The Top Ten Policymakers to Watch
Richard Fisher, the president of the Federal Reserve Bank of Dallas, has never been particularly shy about his opinions. But in recent speeches, Fisher has emerged as one of the most vocal critics of Fed monetary policy, frequently dissenting during his year-long stint on the Federal Open Market Committee.
Although Fisher will rotate off the FOMC in 2012, he shows no signs of tamping down his rhetoric. In early December, he warned in a speech that America is headed for "social unrest" unless the U.S. can get control over its ballooning deficit. In what was clearly a critique of President Obama, Fed Chairman Ben Bernanke and just about every other policymaker in charge of economic policy, he added, "Our nation has a crying need for public leadership to correct what's wrong in the economy." (Image: Bloomberg News)
Like Fisher, Hoenig was always a bit of a bombthrower as president of the Kansas City Fed before he finally retired from the position this year. He declared the Dodd-Frank Act a failure at confronting "too big to fail," warning it did nothing to curb bailouts. He openly doubted that the FDIC would be able to seize and dismantle a large institution should it ever get into financial trouble.
It was ironic, then, when Republicans asked President Obama to nominate Hoenig as vice chairman of the FDIC, where he will now be tasked with helping the agency prepare for the next crisis (his nomination is still pending but enjoys support from both political parties). Still, most observers predict he will work well with new FDIC Chairman Marty Gruenberg and said it may be big banks, not the agency, which have reason to fear. Hoenig has loudly and consistently declared that the only way to make the system less complex is to make the banking business simpler. One way to do that? Break the big banks up. (Image: Bloomberg News)
Only a few hours after Rep. Barney Frank announced he would not seek re-election in 2012, Waters placed a marker down to assume his leadership role on the House Financial Services Committee. The No. 2 Democrat of the full panel and ranking member on the panel's housing subcommittee, Waters was also quick to try and downplay industry fears about her potential ascendance. Although the national media saw Frank as a die-hard liberal, he had a pragmatist streak that bank lobbyists fear Waters will lack if she gains more authority.
Waters has the edge in the race, but her potential rise is far from assured. Dogged by an ethics investigation into whether she improperly helped a struggling bank in which her husband had a financial interest gain Troubled Asset Relief Program funds, the case is likely to be the determining factor in whether Democrats give her the top panel jobor pass her over for another candidate. (Image: Bloomberg News)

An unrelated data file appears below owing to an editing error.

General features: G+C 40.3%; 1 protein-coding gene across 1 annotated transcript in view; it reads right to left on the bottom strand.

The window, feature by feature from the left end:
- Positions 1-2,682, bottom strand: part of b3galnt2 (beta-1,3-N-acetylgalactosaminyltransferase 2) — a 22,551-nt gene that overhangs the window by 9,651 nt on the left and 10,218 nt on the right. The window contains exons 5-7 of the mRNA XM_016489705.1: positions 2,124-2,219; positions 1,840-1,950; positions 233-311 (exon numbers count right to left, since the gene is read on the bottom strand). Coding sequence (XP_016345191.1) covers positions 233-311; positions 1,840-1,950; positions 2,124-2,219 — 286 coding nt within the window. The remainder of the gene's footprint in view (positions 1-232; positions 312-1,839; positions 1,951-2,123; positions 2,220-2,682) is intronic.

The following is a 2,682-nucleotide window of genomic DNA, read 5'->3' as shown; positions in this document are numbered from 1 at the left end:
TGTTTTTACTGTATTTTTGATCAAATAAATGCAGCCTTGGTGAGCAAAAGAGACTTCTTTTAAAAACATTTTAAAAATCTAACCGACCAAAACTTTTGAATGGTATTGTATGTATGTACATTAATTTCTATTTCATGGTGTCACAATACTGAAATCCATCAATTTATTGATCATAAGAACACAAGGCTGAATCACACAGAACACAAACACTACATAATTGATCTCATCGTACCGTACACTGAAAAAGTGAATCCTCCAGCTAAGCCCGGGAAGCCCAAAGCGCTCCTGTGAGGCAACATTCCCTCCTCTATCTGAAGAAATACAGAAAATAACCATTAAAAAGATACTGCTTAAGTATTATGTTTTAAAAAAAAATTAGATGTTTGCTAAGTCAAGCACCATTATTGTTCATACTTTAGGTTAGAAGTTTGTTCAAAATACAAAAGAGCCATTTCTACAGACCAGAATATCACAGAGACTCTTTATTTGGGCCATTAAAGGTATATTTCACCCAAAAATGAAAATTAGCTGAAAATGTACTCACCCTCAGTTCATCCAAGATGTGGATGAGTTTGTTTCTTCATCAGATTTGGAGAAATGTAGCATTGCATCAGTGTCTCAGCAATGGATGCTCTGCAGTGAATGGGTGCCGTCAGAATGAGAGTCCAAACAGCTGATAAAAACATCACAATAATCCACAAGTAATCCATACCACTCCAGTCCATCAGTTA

This was the year that the Obama administration was supposed to begin the long process of reforming the government-sponsored enterprises. Instead, Treasury Secretary Tim Geithner effectively punted the ball, offering several options designed to please everyone without making any concrete decisions.
But Garrett, the chairman of the House Financial Services subcommittee that oversees the GSEs, has not been content to let the matter lie there. The New Jersey Republican has pushed legislation to let a covered bond market flourish in the U.S. and a bill designed to help the secondary market wean its way off a government guarantee.
Rather than just offer an ideologically pure bill, however, Garrett's latter piece of legislation was a serious approach to trying to solve the problem of a secondary market without a government guarantee. While it would remove the guarantee, it would also give the Federal Housing Finance Agency more power to standardize the market a move that angers some free-market conservatives but which industry players say is necessary.
The conventional wisdom is that nothing can happen in 2012 on GSEs. Even if he can't enact legislation, however, Garrett will at least be trying to move the debate forward. (Image: Bloomberg News)
While Fed Chairman Ben Bernanke attempts to save the economy from ruin, he appears to have delegated much of the responsibilities for crafting new international capital and liquidity requirements to Tarullo. A former professor with an expertise on Basel II, Tarullo momentarily panicked bankers when he suggested a surcharge might range a high as 7%. In later testimony, he said although he was pushing for a higher capital ceiling, he never wanted to see it go that high, suggesting his comments were misunderstood. He said he was ultimately satisfied with the 1.5% to 2% range.